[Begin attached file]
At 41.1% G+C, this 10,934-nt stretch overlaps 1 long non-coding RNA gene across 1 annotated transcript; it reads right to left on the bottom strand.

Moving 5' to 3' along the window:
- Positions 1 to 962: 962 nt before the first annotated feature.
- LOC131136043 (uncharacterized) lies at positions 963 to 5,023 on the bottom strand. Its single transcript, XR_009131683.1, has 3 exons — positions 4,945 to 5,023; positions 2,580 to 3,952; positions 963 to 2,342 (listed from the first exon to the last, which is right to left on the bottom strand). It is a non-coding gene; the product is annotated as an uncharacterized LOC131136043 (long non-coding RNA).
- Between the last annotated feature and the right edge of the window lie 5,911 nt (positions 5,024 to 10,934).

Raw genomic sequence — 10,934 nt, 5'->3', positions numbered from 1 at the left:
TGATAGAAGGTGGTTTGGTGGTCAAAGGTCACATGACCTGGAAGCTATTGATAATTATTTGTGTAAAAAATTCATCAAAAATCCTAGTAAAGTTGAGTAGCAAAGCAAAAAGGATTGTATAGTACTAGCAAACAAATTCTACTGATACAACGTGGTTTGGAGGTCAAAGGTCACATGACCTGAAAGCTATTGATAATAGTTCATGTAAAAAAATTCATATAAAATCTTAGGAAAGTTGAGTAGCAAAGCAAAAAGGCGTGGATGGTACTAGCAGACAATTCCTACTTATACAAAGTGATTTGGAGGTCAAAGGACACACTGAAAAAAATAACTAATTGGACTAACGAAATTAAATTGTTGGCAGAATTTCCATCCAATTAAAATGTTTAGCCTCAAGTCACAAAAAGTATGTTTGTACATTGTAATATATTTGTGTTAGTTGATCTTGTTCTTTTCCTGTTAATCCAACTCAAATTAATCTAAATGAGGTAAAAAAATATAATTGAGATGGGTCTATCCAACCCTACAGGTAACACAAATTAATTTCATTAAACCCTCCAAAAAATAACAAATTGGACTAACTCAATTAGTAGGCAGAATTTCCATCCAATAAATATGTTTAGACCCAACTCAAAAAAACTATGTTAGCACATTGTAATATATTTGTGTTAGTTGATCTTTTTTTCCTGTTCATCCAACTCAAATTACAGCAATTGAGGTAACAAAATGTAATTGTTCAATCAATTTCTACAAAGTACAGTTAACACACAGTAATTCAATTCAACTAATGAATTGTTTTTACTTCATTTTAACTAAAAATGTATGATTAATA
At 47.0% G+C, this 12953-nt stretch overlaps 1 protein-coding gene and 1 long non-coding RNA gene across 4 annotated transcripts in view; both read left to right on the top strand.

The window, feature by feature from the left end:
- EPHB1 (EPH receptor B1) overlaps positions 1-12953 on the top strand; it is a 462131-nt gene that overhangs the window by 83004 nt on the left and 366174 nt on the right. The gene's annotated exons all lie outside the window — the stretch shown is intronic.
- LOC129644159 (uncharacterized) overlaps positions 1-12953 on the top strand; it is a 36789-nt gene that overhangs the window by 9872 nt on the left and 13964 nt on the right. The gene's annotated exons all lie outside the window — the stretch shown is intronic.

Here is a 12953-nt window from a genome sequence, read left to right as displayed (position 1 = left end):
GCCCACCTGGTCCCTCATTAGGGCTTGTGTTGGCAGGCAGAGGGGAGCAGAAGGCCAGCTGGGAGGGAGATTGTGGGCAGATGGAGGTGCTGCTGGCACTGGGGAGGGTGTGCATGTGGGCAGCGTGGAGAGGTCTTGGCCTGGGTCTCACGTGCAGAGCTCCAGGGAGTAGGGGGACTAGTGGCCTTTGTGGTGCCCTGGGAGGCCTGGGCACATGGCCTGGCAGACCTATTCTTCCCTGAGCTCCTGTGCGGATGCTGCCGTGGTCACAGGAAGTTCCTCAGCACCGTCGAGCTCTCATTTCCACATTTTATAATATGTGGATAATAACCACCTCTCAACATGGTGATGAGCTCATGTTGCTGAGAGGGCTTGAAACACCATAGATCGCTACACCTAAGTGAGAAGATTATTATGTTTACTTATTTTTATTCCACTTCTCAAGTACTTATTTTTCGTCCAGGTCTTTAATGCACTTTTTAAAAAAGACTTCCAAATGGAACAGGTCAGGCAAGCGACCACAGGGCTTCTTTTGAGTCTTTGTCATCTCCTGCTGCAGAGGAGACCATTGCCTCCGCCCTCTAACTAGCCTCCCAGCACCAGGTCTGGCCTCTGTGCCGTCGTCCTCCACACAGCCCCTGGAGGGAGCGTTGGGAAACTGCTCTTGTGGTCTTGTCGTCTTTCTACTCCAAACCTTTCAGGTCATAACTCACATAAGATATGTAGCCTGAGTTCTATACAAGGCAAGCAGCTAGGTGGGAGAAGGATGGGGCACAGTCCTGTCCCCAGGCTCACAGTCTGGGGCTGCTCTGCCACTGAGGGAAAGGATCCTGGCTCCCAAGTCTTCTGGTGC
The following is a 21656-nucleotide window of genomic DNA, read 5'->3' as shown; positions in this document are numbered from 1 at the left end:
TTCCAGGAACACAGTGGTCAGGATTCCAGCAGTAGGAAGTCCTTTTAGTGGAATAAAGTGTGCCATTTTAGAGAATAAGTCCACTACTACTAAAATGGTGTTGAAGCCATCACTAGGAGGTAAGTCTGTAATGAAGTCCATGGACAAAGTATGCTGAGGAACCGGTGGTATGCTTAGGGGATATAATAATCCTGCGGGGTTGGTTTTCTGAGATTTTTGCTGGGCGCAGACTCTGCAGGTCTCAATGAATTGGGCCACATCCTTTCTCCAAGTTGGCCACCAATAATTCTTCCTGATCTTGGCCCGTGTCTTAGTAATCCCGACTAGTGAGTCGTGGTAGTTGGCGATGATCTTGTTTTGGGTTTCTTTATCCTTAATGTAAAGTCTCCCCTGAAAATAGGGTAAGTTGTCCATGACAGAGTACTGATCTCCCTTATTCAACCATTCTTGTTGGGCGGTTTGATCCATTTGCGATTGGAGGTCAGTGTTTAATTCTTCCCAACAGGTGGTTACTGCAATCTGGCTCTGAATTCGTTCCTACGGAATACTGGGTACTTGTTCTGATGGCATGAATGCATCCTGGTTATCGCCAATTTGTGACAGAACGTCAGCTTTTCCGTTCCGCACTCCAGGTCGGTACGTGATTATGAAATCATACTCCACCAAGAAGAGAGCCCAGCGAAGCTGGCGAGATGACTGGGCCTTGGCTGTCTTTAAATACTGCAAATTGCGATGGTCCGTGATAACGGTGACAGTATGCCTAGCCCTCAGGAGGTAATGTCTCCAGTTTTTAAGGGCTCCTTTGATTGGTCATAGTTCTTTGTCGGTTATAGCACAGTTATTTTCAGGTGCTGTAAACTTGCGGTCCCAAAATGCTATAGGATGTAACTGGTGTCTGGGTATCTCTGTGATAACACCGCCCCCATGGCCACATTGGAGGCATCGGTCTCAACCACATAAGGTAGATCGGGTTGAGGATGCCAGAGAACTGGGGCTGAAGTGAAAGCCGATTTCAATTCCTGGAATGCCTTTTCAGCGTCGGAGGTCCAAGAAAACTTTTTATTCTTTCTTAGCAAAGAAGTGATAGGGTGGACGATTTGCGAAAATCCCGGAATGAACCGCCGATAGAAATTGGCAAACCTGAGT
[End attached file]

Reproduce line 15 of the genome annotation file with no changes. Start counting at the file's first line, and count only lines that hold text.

TTCCAGGAACACAGTGGTCAGGATTCCAGCAGTAGGAAGTCCTTTTAGTGGAATAAAGTGTGCCATTTTAGAGAATAAGTCCACTACTACTAAAATGGTGTTGAAGCCATCACTAGGAGGTAAGTCTGTAATGAAGTCCATGGACAAAGTATGCTGAGGAACCGGTGGTATGCTTAGGGGATATAATAATCCTGCGGGGTTGGTTTTCTGAGATTTTTGCTGGGCGCAGACTCTGCAGGTCTCAATGAATTGGGCCACATCCTTTCTCCAAGTTGGCCACCAATAATTCTTCCTGATCTTGGCCCGTGTCTTAGTAATCCCGACTAGTGAGTCGTGGTAGTTGGCGATGATCTTGTTTTGGGTTTCTTTATCCTTAATGTAAAGTCTCCCCTGAAAATAGGGTAAGTTGTCCATGACAGAGTACTGATCTCCCTTATTCAACCATTCTTGTTGGGCGGTTTGATCCATTTGCGATTGGAGGTCAGTGTTTAATTCTTCCCAACAGGTGGTTACTGCAATCTGGCTCTGAATTCGTTCCTACGGAATACTGGGTACTTGTTCTGATGGCATGAATGCATCCTGGTTATCGCCAATTTGTGACAGAACGTCAGCTTTTCCGTTCCGCACTCCAGGTCGGTACGTGATTATGAAATCATACTCCACCAAGAAGAGAGCCCAGCGAAGCTGGCGAGATGACTGGGCCTTGGCTGTCTTTAAATACTGCAAATTGCGATGGTCCGTGATAACGGTGACAGTATGCCTAGCCCTCAGGAGGTAATGTCTCCAGTTTTTAAGGGCTCCTTTGATTGGTCATAGTTCTTTGTCGGTTATAGCACAGTTATTTTCAGGTGCTGTAAACTTGCGGTCCCAAAATGCTATAGGATGTAACTGGTGTCTGGGTATCTCTGTGATAACACCGCCCCCATGGCCACATTGGAGGCATCGGTCTCAACCACATAAGGTAGATCGGGTTGAGGATGCCAGAGAACTGGGGCTGAAGTGAAAGCCGATTTCAATTCCTGGAATGCCTTTTCAGCGTCGGAGGTCCAAGAAAACTTTTTATTCTTTCTTAGCAAAGAAGTGATAGGGTGGACGATTTGCGAAAATCCCGGAATGAACCGCCGATAGAAATTGGCAAACCTGAGT